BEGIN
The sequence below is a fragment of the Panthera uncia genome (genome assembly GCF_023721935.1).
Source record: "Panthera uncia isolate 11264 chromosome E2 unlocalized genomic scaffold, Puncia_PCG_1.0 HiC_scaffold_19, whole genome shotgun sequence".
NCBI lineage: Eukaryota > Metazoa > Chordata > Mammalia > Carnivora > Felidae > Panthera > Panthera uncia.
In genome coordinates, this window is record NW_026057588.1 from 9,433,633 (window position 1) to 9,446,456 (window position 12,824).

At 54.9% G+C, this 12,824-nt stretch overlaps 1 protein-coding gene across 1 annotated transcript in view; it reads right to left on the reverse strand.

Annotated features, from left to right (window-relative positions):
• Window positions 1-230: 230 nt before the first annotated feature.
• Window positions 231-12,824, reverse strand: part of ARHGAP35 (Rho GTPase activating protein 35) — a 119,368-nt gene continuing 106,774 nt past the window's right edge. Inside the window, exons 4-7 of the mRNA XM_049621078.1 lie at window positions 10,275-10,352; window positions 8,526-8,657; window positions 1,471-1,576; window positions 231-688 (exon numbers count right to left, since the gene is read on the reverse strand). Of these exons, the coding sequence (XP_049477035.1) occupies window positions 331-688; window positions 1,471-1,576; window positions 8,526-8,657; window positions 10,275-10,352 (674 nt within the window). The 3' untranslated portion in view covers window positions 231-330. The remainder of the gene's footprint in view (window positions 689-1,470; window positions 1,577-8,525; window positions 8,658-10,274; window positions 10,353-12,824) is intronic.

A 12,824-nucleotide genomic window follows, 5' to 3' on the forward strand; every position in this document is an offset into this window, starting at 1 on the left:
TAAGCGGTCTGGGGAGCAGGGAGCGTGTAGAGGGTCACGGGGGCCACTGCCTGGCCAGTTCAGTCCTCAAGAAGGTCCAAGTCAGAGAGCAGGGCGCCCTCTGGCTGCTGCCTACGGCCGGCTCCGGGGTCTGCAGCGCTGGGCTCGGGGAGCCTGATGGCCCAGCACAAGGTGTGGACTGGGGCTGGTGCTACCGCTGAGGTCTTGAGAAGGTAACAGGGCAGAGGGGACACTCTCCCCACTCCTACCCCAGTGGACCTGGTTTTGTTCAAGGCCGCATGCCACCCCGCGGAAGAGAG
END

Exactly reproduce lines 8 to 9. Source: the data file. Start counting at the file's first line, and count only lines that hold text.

• Window positions 231-12,824, reverse strand: part of ARHGAP35 (Rho GTPase activating protein 35) — a 119,368-nt gene continuing 106,774 nt past the window's right edge. Inside the window, exons 4-7 of the mRNA XM_049621078.1 lie at window positions 10,275-10,352; window positions 8,526-8,657; window positions 1,471-1,576; window positions 231-688 (exon numbers count right to left, since the gene is read on the reverse strand). Of these exons, the coding sequence (XP_049477035.1) occupies window positions 331-688; window positions 1,471-1,576; window positions 8,526-8,657; window positions 10,275-10,352 (674 nt within the window). The 3' untranslated portion in view covers window positions 231-330. The remainder of the gene's footprint in view (window positions 689-1,470; window positions 1,577-8,525; window positions 8,658-10,274; window positions 10,353-12,824) is intronic.

A 12,824-nucleotide genomic window follows, 5' to 3' on the forward strand; every position in this document is an offset into this window, starting at 1 on the left: